99.99% of people born in the world were born with power, aka brain. Developing that brain to reach its full power takes courage.
That is partly why I have written the following, but there is a hidden message.
Can you find the hidden message?
Searching for who I am and why God put me on earth, I have no faith in man teaching why I should be proud to be me. When God feels I need encouragement, He pats me on the back. When man feels the need to encourage me he pats me on the head.
I am a Black man proud to be named after a White man, sir-named Allen. Lawrence Allen, a close friend of my parents at a time of great tension between races in the 1950s speaks for itself.
Due to a birth defect, I have never been able to walk, which strangely gives me a unique perspective on the issue of race relations.
In the fifty plus years that I have walked on crutches, there are times when I need to replace a worn out pair. Unless Blacks in America realize they too need a new pair of crutches, Blacks will not advance in America. I view the worn out pair of crutches for the Black race in America as being the term African American and Black History Month.
Currently, the Black communities of America are on the U.S. Federal Register, list of Endangered & Threatened Species. But how did we get there?
Imagine if you will, at a time when Blacks were at the peak of Black power in the 1970s a paradigm shift of approach between Whites and Blacks.
The conversation might have sounded like this:
Whites: You want to be called African American? Okay but we will not be giving you any power.
Whites: You want the month of February to be dedicated to the accomplishments of Black people? Okay but we will not be giving you any power.
Whites: You want a Black president? Okay but once we do, we will not be giving you any power.
I have never referred to another Black person as "African American." I simply view the term as, separating me from others of African decent. Never mind the fact that I have never been to Africa; nor do I plan to visit. Anyone attempting to educate me should know, I am firm. If I want to be reminded that I come from Africa, I will look in the mirror. If I need to be reminded that where I was born, Denver Colorado, is still a part of U.S. territory, I will Google it.
I am an American, which quite frankly comes with a bit of shame. Nevertheless, it was the 1972 or 1976 Olympics, I remember rooting for a White American, over his African opponent. To this day that has not and will never change.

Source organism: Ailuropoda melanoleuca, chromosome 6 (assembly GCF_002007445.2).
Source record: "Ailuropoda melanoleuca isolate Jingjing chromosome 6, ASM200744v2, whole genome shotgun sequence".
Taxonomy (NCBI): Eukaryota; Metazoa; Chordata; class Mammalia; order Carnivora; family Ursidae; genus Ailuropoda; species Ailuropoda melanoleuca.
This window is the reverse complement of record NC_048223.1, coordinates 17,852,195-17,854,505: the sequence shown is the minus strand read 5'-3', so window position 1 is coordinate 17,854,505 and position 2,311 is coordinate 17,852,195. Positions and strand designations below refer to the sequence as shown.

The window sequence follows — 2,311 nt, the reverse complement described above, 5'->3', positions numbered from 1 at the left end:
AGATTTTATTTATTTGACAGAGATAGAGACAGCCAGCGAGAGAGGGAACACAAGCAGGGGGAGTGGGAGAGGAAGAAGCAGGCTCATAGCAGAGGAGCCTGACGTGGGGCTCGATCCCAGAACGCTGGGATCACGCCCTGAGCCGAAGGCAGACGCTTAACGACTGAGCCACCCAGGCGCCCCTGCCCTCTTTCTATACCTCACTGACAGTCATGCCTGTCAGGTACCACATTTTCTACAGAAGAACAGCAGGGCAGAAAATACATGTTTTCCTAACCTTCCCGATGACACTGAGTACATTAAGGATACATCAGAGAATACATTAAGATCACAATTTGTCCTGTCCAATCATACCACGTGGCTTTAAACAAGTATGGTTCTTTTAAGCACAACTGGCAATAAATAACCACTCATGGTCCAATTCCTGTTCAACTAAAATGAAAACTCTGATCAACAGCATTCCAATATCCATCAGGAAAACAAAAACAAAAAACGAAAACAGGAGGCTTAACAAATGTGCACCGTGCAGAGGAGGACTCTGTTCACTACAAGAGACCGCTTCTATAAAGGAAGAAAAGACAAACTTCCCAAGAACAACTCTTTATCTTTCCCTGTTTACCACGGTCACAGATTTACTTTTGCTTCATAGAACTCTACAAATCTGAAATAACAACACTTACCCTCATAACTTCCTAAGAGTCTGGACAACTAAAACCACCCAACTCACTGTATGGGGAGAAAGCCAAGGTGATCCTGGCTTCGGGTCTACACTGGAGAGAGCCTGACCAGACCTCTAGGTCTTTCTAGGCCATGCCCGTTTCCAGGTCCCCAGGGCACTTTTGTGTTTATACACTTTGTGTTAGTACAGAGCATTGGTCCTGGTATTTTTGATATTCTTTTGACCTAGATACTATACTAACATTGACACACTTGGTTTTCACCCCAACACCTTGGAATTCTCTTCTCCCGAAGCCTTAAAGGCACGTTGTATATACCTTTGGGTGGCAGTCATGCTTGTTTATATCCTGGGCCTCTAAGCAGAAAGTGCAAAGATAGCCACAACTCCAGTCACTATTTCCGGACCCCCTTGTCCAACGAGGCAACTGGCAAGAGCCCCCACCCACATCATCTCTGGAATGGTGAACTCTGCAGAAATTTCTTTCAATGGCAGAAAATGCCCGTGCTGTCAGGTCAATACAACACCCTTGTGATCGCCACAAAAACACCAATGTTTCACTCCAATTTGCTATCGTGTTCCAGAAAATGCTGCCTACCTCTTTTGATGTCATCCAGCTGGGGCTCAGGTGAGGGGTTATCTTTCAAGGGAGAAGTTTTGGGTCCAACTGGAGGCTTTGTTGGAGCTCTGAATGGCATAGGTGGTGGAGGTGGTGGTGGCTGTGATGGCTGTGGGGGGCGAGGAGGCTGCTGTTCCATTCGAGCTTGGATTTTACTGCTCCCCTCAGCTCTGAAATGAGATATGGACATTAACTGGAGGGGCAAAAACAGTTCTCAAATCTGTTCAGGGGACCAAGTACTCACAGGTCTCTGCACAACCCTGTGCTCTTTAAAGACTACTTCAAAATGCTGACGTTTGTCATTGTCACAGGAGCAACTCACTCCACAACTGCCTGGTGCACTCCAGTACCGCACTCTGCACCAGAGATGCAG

However, I do have a great love for the entire continent of Africa. That love, which includes my desire to see and assist it advance in the area of human rights is based on heritage.
I view Black History Month; among other things as tantamount to the "Special Olympics." Let's face it, the Special Olympics were created for individuals with mental or physical disabilities, not capable of competing on the same level as "Normal" Olympians. Therefore, you will never see me celebrate the ritual of Black History Month even though I do view Blacks as needing crutches.
Despite the obvious challenges of being Black in America, I welcome the challenge to compete. If White people, due to fear, need a head start to compete with me, then so be it.
I am willing to bet my crutches that no Black person in Africa or America was among the "Ashamed" who sent hate mail and death threats to Tommie Smith, John Carlos or even Peter Norman. The gesture of standing on a podium during a ceremony proclaiming "Black Power" with clinch fists and black glove resulted in the two Black Olympians being kicked out of the 1968 Olympics.
Let's admit it, referring to Blacks as African American has not transffered a bit of genuine respect to Blacks in America. Furthermore, since declared in 1976, Black History Month has not resulted in the advancement of colored people. Nor has having a Black president helped any Black man other than the one currently residing in a big White house.
Do not get me wrong, I am annoyed when Black people tell me that, "This Black president has done nothing for the Black man." I disagree! President Barack Obama is currently the most powerful man on earth. Showing Blacks we, can be powerful too, is all the help I need in asserting my power. The legendary singer James Brown said it best, "I don't want nobody giving me nothing, just open up the door, I'll get it myself."
Black people need to get rid of its old pair of worn out crutches. Being referred to as "African American is a term that unintentionally separated Blacks from others of African heritage. Moreover, one would be hard pressed to prove Blacks have benefited from this term.
The other crutch that needs to be replaced is, the one that has Blacks in America relying on the feel good stories of "Black History Month." Looking at the state of Blacks 46 years after congress declared the month of February as such, one only need look at the current expressions of today's troubled Black youth. They know more about Blacks in history than most but in dress and talk it seems as though many of these same young people cut class.
A new pair of crutches, one made of, Black Power will carry the Black race to the mountain top, by insisting on being referred to as Black. Despite what anyone tells you, it worked well in the long run for both, Tommie Smith and John Carlos, who went on to teach young people real Black power.
The other crutch is made of Black Future Month; which is actually eleven months long. This paradigm shift on how we view and carry ourselves is all the power we need to climb to the mountain top, like any other normal walking person.